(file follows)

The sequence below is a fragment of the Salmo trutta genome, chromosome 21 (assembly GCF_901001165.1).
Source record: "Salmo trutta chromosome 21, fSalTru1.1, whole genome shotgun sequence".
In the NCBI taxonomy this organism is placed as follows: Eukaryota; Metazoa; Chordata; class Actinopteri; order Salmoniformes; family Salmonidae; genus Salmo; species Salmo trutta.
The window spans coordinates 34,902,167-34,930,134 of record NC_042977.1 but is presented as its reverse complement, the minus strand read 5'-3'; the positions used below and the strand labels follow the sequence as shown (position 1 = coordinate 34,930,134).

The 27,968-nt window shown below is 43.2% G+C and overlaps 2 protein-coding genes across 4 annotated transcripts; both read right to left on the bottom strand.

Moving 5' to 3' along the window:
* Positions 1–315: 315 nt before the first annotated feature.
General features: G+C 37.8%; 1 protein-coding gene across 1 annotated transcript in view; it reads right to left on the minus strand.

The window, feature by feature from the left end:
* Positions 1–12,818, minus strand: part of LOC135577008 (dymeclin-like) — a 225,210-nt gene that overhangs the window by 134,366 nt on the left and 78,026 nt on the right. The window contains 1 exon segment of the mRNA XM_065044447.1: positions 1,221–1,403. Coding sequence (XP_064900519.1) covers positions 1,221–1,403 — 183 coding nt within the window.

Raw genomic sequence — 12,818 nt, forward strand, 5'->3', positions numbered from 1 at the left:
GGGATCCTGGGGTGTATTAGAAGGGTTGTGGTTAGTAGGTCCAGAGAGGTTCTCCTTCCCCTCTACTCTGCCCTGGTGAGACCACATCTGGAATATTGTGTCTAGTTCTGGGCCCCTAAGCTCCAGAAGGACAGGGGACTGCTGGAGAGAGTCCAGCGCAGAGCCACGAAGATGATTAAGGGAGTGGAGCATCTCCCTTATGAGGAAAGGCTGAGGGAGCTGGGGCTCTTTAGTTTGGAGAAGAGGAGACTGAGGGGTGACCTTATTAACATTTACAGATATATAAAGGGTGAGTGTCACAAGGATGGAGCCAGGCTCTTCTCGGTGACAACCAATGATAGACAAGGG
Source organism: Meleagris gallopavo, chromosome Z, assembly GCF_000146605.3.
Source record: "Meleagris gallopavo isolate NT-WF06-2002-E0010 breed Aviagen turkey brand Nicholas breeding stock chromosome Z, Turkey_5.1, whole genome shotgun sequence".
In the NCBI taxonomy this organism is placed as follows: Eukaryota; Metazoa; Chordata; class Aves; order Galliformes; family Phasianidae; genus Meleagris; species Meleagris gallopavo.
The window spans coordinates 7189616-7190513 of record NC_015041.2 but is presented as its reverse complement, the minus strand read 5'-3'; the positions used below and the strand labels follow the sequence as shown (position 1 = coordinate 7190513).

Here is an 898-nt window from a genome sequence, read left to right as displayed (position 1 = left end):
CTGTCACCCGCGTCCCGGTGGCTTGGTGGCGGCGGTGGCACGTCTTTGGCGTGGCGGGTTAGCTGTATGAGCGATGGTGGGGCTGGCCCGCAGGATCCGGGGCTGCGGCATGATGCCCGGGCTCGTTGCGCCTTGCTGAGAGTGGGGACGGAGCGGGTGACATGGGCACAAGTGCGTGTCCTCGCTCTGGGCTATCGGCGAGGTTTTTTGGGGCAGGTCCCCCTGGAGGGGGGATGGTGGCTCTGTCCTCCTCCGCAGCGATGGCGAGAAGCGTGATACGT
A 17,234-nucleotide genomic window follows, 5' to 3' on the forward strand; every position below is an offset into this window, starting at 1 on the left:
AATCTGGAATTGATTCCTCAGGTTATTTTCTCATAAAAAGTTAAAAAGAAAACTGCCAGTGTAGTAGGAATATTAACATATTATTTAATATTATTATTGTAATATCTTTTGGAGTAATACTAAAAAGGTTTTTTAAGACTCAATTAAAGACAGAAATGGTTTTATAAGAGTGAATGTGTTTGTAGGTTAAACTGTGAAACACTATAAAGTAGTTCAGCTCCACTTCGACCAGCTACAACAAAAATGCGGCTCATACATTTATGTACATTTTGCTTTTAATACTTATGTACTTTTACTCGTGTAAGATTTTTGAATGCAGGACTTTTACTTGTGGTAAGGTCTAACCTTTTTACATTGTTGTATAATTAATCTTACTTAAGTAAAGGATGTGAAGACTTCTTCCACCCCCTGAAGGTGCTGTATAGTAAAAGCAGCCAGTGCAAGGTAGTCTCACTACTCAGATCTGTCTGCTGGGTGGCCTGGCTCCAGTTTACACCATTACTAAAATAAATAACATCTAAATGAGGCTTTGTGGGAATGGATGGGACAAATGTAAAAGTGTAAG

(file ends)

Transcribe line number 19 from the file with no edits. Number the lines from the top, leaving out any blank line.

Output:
A 17,234-nucleotide genomic window follows, 5' to 3' on the forward strand; every position below is an offset into this window, starting at 1 on the left: